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Employee Dismissed Fairly For Derogatory Comments Against Employer On Facebook

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In British Waterways Board v Smith [2015], the Employment Appeals Tribunal (“EAT”) considered whether it was fair to dismiss an employee who had made derogatory statements about his employer on Facebook, even though the employer had been made aware of the misconduct 12 months before the dismissal.

Andrew Egan

Andrew Egan

This case shows that an employer that has failed to respond to an employee’s earlier act of misconduct will not necessarily lose the opportunity to take action at a later date. In this case, the misconduct predated the dismissal by two years and the employer had known about it for a considerable part of that time, yet the EAT did not criticise the employer for relying on it to dismiss the employee.

The employer in this case also deliberately searched for evidence against the employee who had raised grievances. This case confirms the decision in Williams v Leeds United Football Club [2015] where an employer ultimately avoided making a large pay-out to an employee, after the employer had found material on which it based a summary dismissal by means of a “fishing expedition” without censure from the court. In that case, the misconduct preceded the dismissal by five years, but the employer only discovered it shortly before dismissing the employee.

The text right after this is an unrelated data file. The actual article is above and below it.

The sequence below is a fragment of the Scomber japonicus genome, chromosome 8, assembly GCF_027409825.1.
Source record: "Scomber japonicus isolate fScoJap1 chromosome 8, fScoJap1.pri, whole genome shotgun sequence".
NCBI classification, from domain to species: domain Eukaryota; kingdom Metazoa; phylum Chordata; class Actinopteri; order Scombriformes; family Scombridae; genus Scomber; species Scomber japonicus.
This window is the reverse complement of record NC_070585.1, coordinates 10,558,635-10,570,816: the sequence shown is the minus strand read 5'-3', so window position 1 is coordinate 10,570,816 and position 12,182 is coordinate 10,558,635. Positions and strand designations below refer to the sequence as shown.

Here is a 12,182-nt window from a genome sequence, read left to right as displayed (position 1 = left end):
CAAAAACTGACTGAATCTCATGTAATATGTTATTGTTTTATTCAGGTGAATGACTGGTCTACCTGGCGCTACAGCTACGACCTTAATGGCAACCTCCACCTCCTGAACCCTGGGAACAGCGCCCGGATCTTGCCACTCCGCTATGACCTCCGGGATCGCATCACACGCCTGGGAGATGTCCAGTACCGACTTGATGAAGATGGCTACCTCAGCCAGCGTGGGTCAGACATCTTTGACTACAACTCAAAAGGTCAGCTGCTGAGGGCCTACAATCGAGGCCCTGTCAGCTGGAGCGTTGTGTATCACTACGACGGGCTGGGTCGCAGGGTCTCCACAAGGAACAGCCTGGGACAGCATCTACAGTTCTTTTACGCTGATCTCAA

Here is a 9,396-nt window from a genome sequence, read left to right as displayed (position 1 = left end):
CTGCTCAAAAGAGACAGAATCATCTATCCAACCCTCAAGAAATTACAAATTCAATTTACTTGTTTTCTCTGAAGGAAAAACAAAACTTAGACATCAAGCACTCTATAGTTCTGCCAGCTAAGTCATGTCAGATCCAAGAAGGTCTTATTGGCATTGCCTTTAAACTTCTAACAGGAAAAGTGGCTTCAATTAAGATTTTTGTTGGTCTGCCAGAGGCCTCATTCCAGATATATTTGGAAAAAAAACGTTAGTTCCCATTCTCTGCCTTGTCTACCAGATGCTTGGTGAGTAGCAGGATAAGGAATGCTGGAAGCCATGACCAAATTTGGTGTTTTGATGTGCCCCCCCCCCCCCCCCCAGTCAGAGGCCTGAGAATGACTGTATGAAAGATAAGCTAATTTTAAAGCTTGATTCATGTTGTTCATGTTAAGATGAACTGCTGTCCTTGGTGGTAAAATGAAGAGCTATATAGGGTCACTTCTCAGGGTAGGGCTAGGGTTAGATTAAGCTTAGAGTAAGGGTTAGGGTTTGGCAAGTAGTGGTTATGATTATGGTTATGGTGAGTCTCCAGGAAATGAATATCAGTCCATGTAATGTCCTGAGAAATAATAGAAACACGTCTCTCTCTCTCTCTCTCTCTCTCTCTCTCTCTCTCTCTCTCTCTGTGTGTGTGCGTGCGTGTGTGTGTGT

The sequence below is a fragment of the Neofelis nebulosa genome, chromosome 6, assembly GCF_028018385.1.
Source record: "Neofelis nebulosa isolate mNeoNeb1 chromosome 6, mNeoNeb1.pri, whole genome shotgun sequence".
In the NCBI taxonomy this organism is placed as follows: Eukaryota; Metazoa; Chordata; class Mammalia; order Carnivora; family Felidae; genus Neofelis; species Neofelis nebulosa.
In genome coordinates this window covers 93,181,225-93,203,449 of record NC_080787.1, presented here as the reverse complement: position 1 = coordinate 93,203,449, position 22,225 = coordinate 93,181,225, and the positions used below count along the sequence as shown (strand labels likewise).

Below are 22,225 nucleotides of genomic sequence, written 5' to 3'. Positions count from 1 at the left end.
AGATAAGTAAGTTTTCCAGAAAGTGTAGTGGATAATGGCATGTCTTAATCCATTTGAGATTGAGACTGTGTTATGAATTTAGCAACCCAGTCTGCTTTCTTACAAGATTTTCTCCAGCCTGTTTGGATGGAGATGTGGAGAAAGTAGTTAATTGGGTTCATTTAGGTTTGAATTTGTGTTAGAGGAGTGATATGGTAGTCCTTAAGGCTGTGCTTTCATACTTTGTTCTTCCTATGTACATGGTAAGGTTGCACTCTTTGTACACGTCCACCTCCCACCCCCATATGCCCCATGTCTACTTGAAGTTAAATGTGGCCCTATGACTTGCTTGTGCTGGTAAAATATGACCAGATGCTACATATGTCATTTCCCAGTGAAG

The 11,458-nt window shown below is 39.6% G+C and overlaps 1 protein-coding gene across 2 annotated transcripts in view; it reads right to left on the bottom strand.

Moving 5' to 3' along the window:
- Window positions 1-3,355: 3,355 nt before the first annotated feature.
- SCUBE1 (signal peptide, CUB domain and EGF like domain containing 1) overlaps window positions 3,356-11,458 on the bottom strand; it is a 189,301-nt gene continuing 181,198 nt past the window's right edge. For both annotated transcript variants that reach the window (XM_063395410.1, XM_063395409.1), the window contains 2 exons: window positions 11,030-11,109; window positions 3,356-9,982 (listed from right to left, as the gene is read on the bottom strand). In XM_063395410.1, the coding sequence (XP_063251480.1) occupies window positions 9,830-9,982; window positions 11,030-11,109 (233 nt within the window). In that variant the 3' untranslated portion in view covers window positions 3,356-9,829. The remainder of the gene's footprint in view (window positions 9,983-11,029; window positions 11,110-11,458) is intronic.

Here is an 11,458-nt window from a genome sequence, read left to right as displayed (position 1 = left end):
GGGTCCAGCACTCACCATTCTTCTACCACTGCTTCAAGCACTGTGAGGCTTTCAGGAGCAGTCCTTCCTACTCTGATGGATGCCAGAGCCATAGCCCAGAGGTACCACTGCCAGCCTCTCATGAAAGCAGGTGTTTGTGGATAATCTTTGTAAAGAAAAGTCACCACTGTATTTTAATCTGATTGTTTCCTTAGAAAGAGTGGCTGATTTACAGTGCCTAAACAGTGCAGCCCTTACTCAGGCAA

The case of Smith is a reminder to employers of the importance of maintaining an effective social media policy and is also a reminder to employees of the importance of exercising caution when posting online.

For further information please contact Andrew Egan on 01635 521212 or andrew.egan@clmlaw.co.uk

Written by Andrew Egan

August 11th, 2015 at 8:58 pm